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I am confused with the purpose of unit root tests in relation to serial correlation tests. I know they test for different things, but ultimately tests if a time series is stationary or not.

From what I understand, you perform a unit root test on a time series and when you reject the null, that time series is I(0), and is stationary.

So then, what will be the purpose of the auto-correlation test on the residuals for in this case? Since the time series is already proven to be stationary by the unit root test, what then is the purpose of the auto-correlation test? Or do you only choose one test? Seems to me that if a time series has a unit root, performing an auto correlation test on the residuals will indicate non stationarity anyways, so why not just use the auto-correlation test in the first place.

Both test indicates the stationarity of the time series, and hence why should I perform both tests?

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  • $\begingroup$ As far as I'm concerned, the unit root test can in no way "prove" that a series is stationary. See my question here: stats.stackexchange.com/questions/450468/… - I didn't get an answer but I'm pretty sure I'm right on that matter. $\endgroup$ May 16 '20 at 10:23
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I know they test for different things, but ultimately tests if a time series is stationary or not.

The mistake in your argument is that tests of autocorrelation assess stationarity. Actually, they assess presence of autocorrelation (unsurprisingly). Now, an autocorrelated time series can be stationary or nonstationary. (Note that a stationary time series can have zero or nonzero autocorrelation; nonzero autocorrelation by itself does not make a time series nonstationary.) Therefore, learning that a time series is autocorrelated does not indicate the time series is nonstationary. If you want to assess nonstationarity of the unit root kind (there are other kinds, too, e.g. nonstationarity due to a structural break or changing variance), you need a unit root test.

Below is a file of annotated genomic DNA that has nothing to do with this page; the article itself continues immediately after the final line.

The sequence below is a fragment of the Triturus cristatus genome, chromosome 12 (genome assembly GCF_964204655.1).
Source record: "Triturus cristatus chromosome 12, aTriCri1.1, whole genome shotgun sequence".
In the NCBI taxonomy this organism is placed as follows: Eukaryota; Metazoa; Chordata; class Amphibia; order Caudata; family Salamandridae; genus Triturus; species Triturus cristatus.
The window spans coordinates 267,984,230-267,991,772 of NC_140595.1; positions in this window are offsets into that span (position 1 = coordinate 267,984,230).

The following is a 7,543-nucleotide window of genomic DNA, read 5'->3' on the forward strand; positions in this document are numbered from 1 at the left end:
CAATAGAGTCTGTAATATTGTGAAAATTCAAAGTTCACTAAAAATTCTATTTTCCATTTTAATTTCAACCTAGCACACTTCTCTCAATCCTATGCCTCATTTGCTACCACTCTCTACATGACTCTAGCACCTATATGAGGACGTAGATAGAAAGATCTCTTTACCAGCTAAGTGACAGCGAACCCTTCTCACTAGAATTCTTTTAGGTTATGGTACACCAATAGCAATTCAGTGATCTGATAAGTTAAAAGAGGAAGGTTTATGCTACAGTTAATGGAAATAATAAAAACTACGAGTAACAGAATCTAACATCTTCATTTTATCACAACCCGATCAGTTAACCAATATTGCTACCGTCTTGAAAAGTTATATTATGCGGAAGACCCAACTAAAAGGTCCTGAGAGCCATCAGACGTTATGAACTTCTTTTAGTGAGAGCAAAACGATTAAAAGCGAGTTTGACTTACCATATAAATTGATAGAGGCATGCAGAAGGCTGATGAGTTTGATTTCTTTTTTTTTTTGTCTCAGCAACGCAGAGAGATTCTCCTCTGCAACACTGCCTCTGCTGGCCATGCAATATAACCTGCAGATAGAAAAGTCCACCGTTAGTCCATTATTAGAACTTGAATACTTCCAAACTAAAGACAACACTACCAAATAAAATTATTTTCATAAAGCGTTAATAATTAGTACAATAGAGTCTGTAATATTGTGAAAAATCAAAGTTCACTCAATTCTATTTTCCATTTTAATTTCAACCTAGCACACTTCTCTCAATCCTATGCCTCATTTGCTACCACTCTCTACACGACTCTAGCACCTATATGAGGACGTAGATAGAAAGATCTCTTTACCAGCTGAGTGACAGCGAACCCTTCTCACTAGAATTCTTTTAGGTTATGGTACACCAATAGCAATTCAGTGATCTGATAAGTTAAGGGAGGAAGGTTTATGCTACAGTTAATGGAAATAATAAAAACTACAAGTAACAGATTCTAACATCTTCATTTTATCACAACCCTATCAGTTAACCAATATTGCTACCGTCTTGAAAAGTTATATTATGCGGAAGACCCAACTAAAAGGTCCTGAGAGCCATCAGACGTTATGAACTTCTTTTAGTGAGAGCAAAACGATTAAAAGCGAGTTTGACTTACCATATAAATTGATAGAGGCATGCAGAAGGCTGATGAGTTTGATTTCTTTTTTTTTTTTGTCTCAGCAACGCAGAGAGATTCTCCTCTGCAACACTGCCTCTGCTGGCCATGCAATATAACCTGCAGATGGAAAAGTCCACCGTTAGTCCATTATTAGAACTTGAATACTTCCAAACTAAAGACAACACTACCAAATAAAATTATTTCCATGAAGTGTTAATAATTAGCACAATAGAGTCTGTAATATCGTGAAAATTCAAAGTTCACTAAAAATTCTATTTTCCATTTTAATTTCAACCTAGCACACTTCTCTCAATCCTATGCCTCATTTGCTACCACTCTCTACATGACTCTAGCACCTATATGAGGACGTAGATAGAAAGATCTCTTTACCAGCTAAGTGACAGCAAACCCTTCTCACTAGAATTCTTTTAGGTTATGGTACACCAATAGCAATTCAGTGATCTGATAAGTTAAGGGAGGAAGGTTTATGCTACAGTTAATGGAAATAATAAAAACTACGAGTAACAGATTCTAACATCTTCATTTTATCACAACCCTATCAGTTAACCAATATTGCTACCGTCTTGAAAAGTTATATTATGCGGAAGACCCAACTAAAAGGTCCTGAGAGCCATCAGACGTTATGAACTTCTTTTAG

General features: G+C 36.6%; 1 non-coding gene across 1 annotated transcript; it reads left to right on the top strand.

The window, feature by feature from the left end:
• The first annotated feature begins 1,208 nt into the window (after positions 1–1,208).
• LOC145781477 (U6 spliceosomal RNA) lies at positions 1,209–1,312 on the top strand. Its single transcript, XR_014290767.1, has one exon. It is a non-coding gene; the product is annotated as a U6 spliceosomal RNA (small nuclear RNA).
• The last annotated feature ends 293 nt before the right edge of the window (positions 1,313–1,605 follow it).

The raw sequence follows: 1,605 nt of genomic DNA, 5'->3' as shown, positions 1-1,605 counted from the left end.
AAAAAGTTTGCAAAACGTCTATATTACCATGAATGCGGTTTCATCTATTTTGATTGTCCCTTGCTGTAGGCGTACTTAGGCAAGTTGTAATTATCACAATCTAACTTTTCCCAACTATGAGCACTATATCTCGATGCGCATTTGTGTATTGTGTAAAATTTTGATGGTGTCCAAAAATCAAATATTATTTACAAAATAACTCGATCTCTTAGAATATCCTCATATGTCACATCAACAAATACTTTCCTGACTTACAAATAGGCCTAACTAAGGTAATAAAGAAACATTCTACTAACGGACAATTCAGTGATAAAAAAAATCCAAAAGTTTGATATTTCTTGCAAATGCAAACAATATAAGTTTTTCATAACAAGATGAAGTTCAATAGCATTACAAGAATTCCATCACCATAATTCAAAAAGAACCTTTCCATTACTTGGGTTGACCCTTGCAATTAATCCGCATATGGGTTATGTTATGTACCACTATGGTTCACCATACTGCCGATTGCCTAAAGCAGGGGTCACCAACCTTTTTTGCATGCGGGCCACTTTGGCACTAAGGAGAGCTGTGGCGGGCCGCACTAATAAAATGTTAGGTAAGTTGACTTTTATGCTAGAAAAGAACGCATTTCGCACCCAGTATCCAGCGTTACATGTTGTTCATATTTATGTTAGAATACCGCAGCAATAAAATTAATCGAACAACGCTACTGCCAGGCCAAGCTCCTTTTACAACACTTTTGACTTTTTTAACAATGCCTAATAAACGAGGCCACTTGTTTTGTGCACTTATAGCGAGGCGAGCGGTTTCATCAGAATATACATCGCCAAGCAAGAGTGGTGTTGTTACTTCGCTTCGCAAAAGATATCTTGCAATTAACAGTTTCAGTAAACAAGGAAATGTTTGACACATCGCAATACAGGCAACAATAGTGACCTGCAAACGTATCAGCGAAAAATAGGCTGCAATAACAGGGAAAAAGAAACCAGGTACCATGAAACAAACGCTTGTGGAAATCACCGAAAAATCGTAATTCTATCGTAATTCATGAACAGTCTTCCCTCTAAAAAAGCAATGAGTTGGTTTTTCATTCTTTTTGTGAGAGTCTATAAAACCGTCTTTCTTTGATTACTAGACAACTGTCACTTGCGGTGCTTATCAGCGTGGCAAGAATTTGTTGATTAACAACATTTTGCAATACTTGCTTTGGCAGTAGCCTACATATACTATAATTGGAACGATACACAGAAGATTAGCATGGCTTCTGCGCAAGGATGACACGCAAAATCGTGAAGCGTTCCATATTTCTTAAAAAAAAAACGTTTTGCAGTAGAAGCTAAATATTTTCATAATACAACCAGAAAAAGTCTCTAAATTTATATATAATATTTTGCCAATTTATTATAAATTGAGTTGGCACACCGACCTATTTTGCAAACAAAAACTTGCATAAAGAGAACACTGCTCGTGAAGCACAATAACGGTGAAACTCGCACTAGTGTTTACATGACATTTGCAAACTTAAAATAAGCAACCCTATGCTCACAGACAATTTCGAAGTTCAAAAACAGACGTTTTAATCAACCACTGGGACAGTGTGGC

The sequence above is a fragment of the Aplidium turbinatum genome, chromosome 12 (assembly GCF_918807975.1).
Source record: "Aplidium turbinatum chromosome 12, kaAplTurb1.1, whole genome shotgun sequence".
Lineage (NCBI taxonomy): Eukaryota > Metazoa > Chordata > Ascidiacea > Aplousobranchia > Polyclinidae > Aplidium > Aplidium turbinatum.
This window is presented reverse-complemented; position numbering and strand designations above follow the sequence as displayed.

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  • $\begingroup$ Ok, I have done some research and would like to see if I am in the right direction. 1. Auto-correlation of a time series does not necessary access the stationarity of a time series. But for a stationary time series, ACF should converge towards 0. 2. Serial correlation in the residual of a regression model picks up the composite effect of everything not accounted for by the explanatory variables, e.g. misspecfication, etc. Hence, even if a the residuals have no auto-correlation, it does not mean that the regression is stationary. 3. To test stationarity of a time series, one can use ADF. $\endgroup$
    – OGARCH
    May 17 '20 at 4:32
  • $\begingroup$ I have asked the above in another post with more clarity - stats.stackexchange.com/questions/466932/… $\endgroup$
    – OGARCH
    May 17 '20 at 6:52
  • $\begingroup$ @OGARCH, you are correct, if by ACF should converge towards 0 you mean convergence as the time lag goes to infinity (as opposed to the sample size going to infinity for a fixed lag). $\endgroup$ May 17 '20 at 12:48

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